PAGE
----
It also interests me because I've noticed lately that in my social circles, the individual is basically imagined as a collection of traumas and illnesses - we are all mentally ill, we all have triggers, we all have dietary sensitivities (everyone is 'avoiding' this and that for vague reasons, for instance, in a way that seems to follow subcultural norms rather than medical concerns), we all focus on our identities as marginalized people (with maybe sometimes a handwave toward any marginalization we may actually cause to others, but not much)...it's like the subject is constituted by having illnesses and triggers, by having a grievance and a marginalization. It's really weird. I feel like if we're all being victimized/we're all ill/we're all special cases....well, that's fine, everyone is unique, but we always position ourselves against an unspecified source of wrong done to us and an unspecified norm of health/non-trauma/etc, but because everyone is sick and traumatized by their very nature, there's no villain there, no politics there. It's really strange.
posted by Frowner at 9:44 AM on March 5 [153 favorites]


When I teach "Intro to Ethics" I start the semester by saying something like this: "As you can see from the syllabus we will be covering some controversial topics this semester. If at any point you feel unable to continue participating in a discussion you are welcome to quietly leave the room. You do not have to explain to me why you are leaving, or what caused you to be overcome, but do please send me an e-mail to let me know that you are alright. You are, however, still required to do all assignments for that topic."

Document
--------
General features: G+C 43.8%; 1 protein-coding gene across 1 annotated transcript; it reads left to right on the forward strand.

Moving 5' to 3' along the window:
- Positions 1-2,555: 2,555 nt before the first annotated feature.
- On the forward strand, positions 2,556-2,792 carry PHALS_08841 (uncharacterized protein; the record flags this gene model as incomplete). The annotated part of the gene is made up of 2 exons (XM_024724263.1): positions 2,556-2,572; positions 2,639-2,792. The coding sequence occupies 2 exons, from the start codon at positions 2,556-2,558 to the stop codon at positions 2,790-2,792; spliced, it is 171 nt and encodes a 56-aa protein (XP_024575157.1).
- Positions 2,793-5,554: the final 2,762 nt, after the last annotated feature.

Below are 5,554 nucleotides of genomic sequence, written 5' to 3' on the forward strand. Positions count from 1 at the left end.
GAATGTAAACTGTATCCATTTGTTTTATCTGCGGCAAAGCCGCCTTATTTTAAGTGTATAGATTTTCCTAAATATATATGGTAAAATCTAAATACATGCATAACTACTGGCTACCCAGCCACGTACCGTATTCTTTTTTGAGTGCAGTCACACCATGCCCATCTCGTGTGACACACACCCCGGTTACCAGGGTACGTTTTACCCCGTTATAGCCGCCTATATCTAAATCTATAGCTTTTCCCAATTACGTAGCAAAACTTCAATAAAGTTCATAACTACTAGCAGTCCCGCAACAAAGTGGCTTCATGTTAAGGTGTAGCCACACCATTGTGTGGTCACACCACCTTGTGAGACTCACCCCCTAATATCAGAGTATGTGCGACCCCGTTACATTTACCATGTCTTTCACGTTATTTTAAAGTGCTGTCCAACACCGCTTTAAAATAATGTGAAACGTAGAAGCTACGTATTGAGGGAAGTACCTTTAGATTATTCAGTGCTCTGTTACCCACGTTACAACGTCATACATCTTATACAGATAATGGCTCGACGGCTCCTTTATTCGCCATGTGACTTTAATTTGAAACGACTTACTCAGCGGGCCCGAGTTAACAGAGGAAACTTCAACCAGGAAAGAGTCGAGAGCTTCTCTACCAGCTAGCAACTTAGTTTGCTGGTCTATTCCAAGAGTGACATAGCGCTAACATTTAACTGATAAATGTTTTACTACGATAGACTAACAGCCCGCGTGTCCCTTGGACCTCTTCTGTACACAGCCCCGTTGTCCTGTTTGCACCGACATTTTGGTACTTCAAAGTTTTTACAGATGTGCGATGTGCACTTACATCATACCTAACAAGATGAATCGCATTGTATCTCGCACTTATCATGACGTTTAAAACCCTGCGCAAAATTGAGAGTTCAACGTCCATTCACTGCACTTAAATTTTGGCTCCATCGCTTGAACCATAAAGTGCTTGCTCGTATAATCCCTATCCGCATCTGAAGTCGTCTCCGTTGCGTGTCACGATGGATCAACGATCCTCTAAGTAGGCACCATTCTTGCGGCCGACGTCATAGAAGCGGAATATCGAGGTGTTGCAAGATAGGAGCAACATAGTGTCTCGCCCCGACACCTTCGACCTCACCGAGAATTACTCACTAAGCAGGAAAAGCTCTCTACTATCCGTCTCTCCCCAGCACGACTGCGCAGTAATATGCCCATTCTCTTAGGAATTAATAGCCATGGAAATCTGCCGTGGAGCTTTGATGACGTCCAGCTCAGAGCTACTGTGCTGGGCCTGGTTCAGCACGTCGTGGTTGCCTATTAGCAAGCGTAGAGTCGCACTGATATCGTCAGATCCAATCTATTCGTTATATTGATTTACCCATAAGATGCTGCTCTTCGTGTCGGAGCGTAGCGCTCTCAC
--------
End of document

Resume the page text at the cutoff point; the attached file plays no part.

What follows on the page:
I don't know whether that counts as a trigger warning or not, but it seems like the right thing to do, since we'll be spending weeks talking about things, like rape, abortion and euthanasia.

In any case, if required to itemize all the possible triggers (a large task indeed in such a class). I would be sorely tempted to issue blanket warnings for all assigned essays. Which I suspect would defeat the point of the exercise. Administrators (and students) should beware the unintended consequence.

Side note: I teach many evangelical Christians for whom conversations about things like the possible non-literalness of the Bible is really offensive. Should they get trigger warnings when i teach metaphysics?
posted by oddman at 9:44 AM on March 5 [58 favorites]


I think the easy way around this is probably just for English departments to develop a generic, boilerplate "trigger warning" that is either appended to every single syllabus or is given to all students when they enroll in the university.

We can do better than patronizing people who struggle with PTSD. It might not be "the easy way", though.
posted by mhoye at 9:44 AM on March 5 [11 favorites]


Umm, how about we put one of the black and white parental advisory stickers on everything in college?
posted by hal_c_on at 9:45 AM on March 5 [3 favorites]


the number of metas we have had on trigger warnings, lack thereof, etc. Much better reading than TFA.
posted by k5.user at 9:46 AM on March 5


Life does not come with a trigger warning. Life is difficult, and frequently unpleasant.